Using an inhaler for asthma might seem straightforward; press the button to deliver the medicine and breathe in, right? Well, not really. Proper inhaler technique is more complicated than it appears. Patients under duress from an asthma attack often fumble during the process, limiting the medication’s effects. A new study suggests that integrated smart inhaler technology could minimize technique variations and improve outcomes for asthma patients ages ten and older.

The Centers for Disease Control provide instructions on their website describing a 10-step process that includes shaking, a deep preliminary breath, proper holding technique, and correct inhaling technique. A smart inhaler uses Bluetooth technology to identify when and how patients use their inhalers. Some smart devices also feature a corresponding mobile app, which helps train users in proper technique so the medicine flows freely out of the device, and the appropriate amount reaches the lungs.

A study was conducted by researchers from Beni-Suef University in Egypt, and Clement Clarke International, a UK based manufacturer of innovative medical instrumentation, including the Clip-Tone smart inhaler device. The team tracked the progress of 200 patients who used varying models of the device, including a control group that did not use the device but received verbal technique instructions. Clip-Tone clips onto the inhaler; it provides real-time feedback via the app, and some models also make a whistling sound during inhaler usage.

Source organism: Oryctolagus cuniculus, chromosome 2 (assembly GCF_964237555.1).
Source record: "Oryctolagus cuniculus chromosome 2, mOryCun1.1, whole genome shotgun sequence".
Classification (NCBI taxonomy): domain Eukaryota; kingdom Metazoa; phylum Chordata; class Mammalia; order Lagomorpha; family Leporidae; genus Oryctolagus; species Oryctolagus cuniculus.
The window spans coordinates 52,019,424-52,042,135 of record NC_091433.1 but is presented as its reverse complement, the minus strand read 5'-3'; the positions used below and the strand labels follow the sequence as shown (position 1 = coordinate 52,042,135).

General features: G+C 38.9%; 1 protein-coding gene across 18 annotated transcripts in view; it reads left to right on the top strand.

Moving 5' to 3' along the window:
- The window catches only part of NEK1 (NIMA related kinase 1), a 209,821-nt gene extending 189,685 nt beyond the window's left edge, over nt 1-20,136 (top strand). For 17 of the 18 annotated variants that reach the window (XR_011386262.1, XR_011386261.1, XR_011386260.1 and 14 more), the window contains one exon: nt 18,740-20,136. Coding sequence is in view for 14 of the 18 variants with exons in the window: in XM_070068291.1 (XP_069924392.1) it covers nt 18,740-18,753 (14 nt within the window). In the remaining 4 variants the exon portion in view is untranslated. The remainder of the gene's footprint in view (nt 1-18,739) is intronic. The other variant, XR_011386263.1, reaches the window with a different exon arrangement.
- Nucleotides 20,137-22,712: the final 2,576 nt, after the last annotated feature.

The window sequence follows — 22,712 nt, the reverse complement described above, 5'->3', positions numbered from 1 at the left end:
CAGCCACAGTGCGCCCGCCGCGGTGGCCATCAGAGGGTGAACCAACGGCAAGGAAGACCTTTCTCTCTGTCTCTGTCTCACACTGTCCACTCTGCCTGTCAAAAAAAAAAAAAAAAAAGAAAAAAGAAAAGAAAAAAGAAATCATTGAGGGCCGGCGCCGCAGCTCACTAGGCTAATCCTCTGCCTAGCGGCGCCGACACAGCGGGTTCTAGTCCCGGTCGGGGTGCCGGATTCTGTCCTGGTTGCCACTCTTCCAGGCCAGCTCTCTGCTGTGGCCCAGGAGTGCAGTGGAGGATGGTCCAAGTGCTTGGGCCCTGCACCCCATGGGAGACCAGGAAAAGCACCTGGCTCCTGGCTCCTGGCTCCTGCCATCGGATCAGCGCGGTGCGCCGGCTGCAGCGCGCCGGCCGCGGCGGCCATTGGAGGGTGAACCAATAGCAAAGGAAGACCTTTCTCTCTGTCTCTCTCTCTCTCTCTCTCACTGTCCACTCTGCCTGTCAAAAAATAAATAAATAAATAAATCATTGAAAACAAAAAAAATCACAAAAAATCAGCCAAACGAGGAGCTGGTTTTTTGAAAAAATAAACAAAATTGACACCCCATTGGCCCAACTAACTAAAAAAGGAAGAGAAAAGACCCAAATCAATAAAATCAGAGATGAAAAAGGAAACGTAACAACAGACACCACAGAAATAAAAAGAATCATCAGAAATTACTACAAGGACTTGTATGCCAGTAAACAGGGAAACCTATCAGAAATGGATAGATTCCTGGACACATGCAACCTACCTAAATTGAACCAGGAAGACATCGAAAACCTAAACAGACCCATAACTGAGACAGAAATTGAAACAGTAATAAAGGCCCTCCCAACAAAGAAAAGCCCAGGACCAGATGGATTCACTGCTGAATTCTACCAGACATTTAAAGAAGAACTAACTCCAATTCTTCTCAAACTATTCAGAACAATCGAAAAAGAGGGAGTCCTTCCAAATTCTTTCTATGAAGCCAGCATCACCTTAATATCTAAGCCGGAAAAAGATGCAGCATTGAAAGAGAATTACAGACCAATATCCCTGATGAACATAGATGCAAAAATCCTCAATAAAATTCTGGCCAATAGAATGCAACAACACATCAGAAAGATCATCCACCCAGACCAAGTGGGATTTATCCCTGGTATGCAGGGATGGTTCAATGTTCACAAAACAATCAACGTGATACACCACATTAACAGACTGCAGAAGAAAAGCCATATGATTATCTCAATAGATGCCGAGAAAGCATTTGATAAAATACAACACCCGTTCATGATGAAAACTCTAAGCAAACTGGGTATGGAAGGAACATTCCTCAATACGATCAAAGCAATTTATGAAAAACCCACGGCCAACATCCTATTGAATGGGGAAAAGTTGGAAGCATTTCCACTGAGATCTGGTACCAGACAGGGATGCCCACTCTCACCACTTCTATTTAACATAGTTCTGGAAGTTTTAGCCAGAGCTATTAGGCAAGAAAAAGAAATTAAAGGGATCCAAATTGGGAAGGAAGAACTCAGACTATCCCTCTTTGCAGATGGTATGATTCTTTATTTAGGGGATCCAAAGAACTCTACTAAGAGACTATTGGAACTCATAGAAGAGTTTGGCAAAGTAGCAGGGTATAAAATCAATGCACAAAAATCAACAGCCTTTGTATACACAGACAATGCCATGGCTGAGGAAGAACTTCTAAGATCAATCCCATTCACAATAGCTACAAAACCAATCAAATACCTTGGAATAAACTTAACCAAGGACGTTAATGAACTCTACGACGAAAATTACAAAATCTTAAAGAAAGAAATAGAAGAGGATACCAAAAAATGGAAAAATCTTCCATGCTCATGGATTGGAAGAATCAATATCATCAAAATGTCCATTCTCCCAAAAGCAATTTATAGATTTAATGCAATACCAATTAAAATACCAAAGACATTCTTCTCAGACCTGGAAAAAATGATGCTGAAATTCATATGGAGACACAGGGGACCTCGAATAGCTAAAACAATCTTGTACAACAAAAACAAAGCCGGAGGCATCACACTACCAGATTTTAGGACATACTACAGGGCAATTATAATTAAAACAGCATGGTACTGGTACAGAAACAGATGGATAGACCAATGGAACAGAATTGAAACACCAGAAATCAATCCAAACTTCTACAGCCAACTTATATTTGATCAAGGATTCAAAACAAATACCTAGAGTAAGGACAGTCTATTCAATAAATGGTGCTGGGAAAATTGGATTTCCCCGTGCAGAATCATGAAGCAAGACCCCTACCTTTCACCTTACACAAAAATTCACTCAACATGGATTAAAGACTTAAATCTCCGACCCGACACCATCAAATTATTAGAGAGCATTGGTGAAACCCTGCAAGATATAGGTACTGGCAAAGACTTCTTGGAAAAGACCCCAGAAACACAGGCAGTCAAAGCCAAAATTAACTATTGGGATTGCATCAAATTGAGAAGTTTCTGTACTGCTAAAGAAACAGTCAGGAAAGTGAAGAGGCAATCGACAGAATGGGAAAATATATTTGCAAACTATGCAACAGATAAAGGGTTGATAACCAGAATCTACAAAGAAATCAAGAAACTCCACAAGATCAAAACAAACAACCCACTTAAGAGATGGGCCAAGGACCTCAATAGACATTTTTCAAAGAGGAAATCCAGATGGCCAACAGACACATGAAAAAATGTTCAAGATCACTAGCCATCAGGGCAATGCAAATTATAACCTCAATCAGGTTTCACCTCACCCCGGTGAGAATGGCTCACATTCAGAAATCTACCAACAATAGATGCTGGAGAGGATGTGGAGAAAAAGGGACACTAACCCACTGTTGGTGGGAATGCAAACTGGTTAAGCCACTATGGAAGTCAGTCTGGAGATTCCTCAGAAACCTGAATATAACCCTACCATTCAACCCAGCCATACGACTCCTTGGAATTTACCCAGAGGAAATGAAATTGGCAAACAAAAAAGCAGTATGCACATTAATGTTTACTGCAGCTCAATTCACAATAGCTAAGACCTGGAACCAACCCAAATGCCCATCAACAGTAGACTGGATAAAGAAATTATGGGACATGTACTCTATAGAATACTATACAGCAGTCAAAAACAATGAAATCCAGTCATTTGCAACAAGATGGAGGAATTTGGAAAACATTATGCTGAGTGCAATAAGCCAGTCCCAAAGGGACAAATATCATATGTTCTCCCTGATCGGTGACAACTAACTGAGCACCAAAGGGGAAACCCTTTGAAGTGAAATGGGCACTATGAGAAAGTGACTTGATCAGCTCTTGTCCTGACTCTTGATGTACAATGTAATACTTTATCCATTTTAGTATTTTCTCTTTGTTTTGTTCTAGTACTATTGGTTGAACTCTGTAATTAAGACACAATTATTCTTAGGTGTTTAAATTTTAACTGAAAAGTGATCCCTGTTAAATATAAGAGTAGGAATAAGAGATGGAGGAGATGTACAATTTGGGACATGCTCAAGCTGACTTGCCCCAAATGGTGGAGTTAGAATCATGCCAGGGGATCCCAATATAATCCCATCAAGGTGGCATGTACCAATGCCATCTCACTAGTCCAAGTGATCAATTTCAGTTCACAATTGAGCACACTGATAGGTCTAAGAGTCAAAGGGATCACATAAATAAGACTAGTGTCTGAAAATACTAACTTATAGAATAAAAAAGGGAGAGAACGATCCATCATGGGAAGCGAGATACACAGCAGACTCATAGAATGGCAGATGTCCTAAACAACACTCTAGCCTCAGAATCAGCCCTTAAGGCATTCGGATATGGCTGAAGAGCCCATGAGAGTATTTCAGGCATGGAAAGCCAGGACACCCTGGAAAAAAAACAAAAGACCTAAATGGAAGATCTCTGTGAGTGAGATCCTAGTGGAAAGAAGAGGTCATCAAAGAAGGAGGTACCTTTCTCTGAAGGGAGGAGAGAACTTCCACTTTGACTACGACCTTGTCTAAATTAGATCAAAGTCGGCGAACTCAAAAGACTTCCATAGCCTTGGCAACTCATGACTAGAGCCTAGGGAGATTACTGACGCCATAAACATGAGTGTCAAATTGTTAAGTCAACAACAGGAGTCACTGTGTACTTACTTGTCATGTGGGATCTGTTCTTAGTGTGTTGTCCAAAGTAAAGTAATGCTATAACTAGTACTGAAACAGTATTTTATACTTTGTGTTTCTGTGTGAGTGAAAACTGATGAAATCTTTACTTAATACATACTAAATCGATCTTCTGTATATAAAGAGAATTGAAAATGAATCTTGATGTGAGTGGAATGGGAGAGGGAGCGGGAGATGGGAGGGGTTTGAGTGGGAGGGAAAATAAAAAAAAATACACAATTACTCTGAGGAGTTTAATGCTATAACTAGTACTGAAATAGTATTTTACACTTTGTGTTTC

The study results were presented at the European Respiratory Society Congress 2020. They show that patients who used Clip-Tone devices with a whistle tone consistently inhaled for the proper amount of time. The study also demonstrates that these users adhered to proper technique with fewer variations than the control group or the group that used a Clip-Tone device without a whistle tone or smartphone app.

The study suggests that smart inhalers like the Clip-Tone could make it easier for patients to get the medicine they need when they need it. As inhaler technique can be challenging to assess remotely, these devices could also help healthcare providers address technique issues during remote appointments. Devices with a mobile app may also provide an accurate monitoring system for both providers and patients.